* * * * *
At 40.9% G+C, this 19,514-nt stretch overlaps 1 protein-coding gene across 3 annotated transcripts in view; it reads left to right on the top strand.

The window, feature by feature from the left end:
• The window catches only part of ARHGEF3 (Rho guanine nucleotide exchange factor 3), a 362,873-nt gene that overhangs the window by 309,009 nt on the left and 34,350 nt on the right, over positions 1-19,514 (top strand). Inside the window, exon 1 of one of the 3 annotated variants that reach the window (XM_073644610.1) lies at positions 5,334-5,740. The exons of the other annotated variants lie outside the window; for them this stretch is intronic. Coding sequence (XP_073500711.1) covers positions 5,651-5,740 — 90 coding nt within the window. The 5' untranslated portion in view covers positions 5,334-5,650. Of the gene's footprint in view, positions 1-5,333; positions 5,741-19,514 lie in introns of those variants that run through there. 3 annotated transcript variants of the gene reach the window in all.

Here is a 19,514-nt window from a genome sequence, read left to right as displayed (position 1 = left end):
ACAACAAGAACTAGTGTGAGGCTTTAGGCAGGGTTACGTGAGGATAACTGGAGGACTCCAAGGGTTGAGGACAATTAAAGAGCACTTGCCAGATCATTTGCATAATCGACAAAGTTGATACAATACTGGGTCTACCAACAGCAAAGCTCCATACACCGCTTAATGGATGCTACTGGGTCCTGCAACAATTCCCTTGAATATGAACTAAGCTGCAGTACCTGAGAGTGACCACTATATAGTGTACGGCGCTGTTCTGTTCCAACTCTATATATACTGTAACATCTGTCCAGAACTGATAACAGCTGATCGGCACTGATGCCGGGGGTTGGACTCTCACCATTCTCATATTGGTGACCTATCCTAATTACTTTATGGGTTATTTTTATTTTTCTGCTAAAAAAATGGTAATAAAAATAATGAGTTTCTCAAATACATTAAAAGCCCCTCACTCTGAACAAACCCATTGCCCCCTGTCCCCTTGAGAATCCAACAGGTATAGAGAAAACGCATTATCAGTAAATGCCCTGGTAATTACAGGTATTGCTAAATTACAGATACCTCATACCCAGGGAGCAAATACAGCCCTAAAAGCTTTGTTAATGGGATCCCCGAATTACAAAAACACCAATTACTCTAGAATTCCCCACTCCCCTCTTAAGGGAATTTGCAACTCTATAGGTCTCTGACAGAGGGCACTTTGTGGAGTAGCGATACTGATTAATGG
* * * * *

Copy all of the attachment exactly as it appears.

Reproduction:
At 40.9% G+C, this 19,514-nt stretch overlaps 1 protein-coding gene across 3 annotated transcripts in view; it reads left to right on the top strand.

The window, feature by feature from the left end:
• The window catches only part of ARHGEF3 (Rho guanine nucleotide exchange factor 3), a 362,873-nt gene that overhangs the window by 309,009 nt on the left and 34,350 nt on the right, over positions 1-19,514 (top strand). Inside the window, exon 1 of one of the 3 annotated variants that reach the window (XM_073644610.1) lies at positions 5,334-5,740. The exons of the other annotated variants lie outside the window; for them this stretch is intronic. Coding sequence (XP_073500711.1) covers positions 5,651-5,740 — 90 coding nt within the window. The 5' untranslated portion in view covers positions 5,334-5,650. Of the gene's footprint in view, positions 1-5,333; positions 5,741-19,514 lie in introns of those variants that run through there. 3 annotated transcript variants of the gene reach the window in all.

Here is a 19,514-nt window from a genome sequence, read left to right as displayed (position 1 = left end):
ACAACAAGAACTAGTGTGAGGCTTTAGGCAGGGTTACGTGAGGATAACTGGAGGACTCCAAGGGTTGAGGACAATTAAAGAGCACTTGCCAGATCATTTGCATAATCGACAAAGTTGATACAATACTGGGTCTACCAACAGCAAAGCTCCATACACCGCTTAATGGATGCTACTGGGTCCTGCAACAATTCCCTTGAATATGAACTAAGCTGCAGTACCTGAGAGTGACCACTATATAGTGTACGGCGCTGTTCTGTTCCAACTCTATATATACTGTAACATCTGTCCAGAACTGATAACAGCTGATCGGCACTGATGCCGGGGGTTGGACTCTCACCATTCTCATATTGGTGACCTATCCTAATTACTTTATGGGTTATTTTTATTTTTCTGCTAAAAAAATGGTAATAAAAATAATGAGTTTCTCAAATACATTAAAAGCCCCTCACTCTGAACAAACCCATTGCCCCCTGTCCCCTTGAGAATCCAACAGGTATAGAGAAAACGCATTATCAGTAAATGCCCTGGTAATTACAGGTATTGCTAAATTACAGATACCTCATACCCAGGGAGCAAATACAGCCCTAAAAGCTTTGTTAATGGGATCCCCGAATTACAAAAACACCAATTACTCTAGAATTCCCCACTCCCCTCTTAAGGGAATTTGCAACTCTATAGGTCTCTGACAGAGGGCACTTTGTGGAGTAGCGATACTGATTAATGG